Distribution network
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The two paradigms in Smart Grid implementation

Through our series on implementing the Smart Grid, or electricity Distribution System Automation, we have explored various use
cases of Reclosers being deployed to automatically reconfigure the network to isolate faults and restore supply.

Fundamentally, the usage of voltage sensing on either side of the interrupting device affords great capability in network automation, as the presence/absence of voltage on a circuit breaker can be used as an automation logic input. Cases which use only voltage sensing for automation schemes are considered communications-free, as no dedicated information sharing is required between devices.

These implementations are simple, robust and cost effective, but require an additional close-onto-fault operation. The simple method to resolve the close-onto-fault case is to introduce communications between devices, (which we explored our first case in Distribution Automation II), providing a data link between the reclosers to prevent this close-onto-fault behaviour.

At a higher level however, this form of Smart Grid implementation can be categorised as “Distributed Automation” – that is, automatic re-switching of the network where the logic for the automation is controlled and implemented throughout the grid at the recloser/Intelligent Electronic Device (IED) level.

Figure 1 – Simplified Network Diagram of a Distributed Automation Scheme using Five Reclosers in a Ring Configuration

All cases explored thus far in our series on Smart Grid automation fall into the “Distributed Automation” example. Distributed Automation is generally faster and more reliable than other automation methods, as the decision making is executed closer to the fault sites and there is a limitation in communications propagation delays and calculation delays.

It is also the most cost-effective method of distribution automation, but it can become operationally challenging to manage and control, requiring a substantial training overhead to ensure that network operators are familiar with the schemes.

The counter-case to this decentralised model is the “Centralised Automation” scheme, where a utilities central automation server retrieves network parameters from field devices and makes automatic re-switching decisions based on its programming logic.

Figure 2 – Simplified Network Diagram of a Centralised Automation Scheme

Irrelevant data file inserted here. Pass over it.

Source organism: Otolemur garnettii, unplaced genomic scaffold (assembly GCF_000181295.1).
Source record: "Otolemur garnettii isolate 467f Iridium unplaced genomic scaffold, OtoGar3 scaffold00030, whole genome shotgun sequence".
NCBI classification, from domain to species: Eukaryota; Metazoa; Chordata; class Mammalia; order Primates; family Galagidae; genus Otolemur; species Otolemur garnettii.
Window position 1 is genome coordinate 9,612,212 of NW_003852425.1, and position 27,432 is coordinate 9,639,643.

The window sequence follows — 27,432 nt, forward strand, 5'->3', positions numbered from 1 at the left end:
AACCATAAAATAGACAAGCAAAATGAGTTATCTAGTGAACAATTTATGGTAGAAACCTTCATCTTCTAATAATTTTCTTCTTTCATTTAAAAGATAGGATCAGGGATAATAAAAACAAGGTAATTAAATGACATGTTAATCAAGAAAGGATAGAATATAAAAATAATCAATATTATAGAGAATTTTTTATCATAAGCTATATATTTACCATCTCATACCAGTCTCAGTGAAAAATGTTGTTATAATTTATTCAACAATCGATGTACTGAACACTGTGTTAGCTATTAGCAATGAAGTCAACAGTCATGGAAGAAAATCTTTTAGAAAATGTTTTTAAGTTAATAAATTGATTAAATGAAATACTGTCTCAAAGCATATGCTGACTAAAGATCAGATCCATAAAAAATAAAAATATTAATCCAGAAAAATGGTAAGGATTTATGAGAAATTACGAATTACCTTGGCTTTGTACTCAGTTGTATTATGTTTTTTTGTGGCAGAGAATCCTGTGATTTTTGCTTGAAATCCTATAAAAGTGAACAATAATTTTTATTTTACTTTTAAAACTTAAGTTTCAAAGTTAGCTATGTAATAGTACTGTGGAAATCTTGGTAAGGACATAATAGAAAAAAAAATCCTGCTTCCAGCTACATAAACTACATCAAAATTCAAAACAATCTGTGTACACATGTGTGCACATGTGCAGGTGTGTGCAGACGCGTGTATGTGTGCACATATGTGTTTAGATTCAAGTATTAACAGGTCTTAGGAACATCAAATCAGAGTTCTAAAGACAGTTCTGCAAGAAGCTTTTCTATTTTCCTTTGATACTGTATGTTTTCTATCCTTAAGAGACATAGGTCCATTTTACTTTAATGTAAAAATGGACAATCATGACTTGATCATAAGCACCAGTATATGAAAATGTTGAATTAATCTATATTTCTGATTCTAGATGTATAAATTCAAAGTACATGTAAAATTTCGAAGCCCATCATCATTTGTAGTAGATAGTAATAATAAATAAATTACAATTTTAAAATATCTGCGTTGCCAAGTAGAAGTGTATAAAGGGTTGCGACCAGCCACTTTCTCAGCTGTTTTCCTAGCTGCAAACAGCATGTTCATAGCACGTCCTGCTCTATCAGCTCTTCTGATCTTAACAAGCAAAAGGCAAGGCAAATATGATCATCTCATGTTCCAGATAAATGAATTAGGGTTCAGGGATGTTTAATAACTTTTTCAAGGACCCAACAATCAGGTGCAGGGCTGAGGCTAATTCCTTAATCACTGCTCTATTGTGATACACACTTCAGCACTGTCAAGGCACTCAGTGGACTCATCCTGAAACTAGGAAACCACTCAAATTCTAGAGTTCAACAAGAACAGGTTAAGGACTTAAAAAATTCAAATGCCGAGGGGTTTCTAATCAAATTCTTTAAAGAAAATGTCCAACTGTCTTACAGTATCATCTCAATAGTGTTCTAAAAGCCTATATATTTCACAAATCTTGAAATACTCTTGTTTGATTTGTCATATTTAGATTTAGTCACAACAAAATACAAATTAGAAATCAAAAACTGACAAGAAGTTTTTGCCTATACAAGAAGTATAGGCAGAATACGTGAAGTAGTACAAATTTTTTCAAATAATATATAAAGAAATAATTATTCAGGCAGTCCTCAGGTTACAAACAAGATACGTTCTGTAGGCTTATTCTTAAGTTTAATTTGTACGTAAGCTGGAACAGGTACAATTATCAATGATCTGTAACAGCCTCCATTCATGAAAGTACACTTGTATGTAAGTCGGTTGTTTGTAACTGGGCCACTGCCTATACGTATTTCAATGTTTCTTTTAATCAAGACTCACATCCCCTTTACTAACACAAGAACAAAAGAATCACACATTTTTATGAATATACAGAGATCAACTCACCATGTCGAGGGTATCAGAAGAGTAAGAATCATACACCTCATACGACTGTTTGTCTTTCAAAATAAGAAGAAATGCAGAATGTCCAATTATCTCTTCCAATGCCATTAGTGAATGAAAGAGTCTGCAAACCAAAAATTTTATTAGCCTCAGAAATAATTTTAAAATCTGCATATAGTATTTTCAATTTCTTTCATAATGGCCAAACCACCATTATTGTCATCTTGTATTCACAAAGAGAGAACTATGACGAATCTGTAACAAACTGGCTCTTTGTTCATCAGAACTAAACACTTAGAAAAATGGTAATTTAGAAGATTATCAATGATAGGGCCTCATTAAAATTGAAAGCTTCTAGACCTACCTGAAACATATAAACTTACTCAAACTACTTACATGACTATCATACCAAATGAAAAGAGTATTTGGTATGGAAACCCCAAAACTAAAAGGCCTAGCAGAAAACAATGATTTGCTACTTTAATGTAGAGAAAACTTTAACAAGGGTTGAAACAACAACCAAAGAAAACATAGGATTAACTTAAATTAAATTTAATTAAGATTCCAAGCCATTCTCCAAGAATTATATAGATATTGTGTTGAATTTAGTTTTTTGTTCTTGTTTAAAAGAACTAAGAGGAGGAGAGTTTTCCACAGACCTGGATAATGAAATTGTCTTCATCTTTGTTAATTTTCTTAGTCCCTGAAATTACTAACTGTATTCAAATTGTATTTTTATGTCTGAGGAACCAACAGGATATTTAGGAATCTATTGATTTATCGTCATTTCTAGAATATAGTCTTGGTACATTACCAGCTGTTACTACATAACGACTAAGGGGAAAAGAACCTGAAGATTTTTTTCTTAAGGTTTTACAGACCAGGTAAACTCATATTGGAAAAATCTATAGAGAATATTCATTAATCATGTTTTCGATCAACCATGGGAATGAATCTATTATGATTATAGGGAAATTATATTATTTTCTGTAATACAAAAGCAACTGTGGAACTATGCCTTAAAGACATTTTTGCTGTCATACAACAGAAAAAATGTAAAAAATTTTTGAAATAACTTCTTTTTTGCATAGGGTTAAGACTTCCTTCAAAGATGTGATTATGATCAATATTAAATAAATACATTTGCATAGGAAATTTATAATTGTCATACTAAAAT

Centralised automation can be implemented as a plug-in extension to a utilities existing SCADA infrastructure. A SCADA Master Station or Server (depending on your protocol) already has access to all information necessary to automate switching decisions. Centralised automation is essentially the automation of the activities of a utility control room.

Centralised automation necessitates the implementation of reliable communications to the field devices, as any effective SCADA controlled electricity distribution system requires. Implementing Centralised Automation becomes the natural smart grid implementation method for a utility with a centralised SCADA control room, as it brings the advantages of remote control of the schemes and the simplification of automation control itself.

Reclosers remain the backbone of such an automation scheme, as they provide the fault interruption capacity in the field and the data processing capability of network system parameters that can be fed back to the centralised SCADA system or automation controller. Switching commands are then returned from the automation controller to the field reclosers, as the automation system acts as the smart grid orchestral conductor to the field instruments.

Centralised Automation offers benefits in operations management and simplicity of implementation at the cost of slightly slower automation response times, provided that there is a pre-existing communications network and centralised SCADA control system in place.

For utilities that have not reached this level of SCADA who are committed to the centralised automation path, Centralised Automation should remain a goal with centralised SCADA control as the first goal to achieve.

The best network performance is reserved for utilities who implement a hybrid of these two automation paradigms. By using Distributed Automation for Auto- Changeover Schemes with a centralised control system, utilities capture the speed and reliability of distributed automation with the management simplicity and control of centralised automation.

This is the most common implementation in advanced utilities, combining the benefits and mitigating the risks of both methods by using them simultaneously.

“Centralised automation is somewhat limited by the reliability of the communications network and the latency of the communications network,” says NOJA Power Group Managing Director Neil O’Sullivan.

“In modern implementations this is addressed by using IEC61850 GOOSE and MMS messaging, which can be utilised as part of the centralised automation systems. It is also important to point out the goose messaging can be used for automation while another protocol for example DNP3 can be used to interface to the central SCADA system with IEC 61850 GOOSE messaging overlaid on the communications network for higher speed automation applications.”

Our next edition in this series will cover the role of PLC Protocols in the distribution network for automation, which has been implemented in the NOJA Power OSM Recloser as “Smart Grid Automation IEC61499”.

This versatile feature provides endless customisation to the usage of reclosers, but it’s prudent application to cover niche cases not yet mentioned in our series which makes this capability so powerful. To read any of the previous articles in this series or to find out more about the NOJA Power OSM Recloser system, visit www.nojapower.com or contact your local distributor.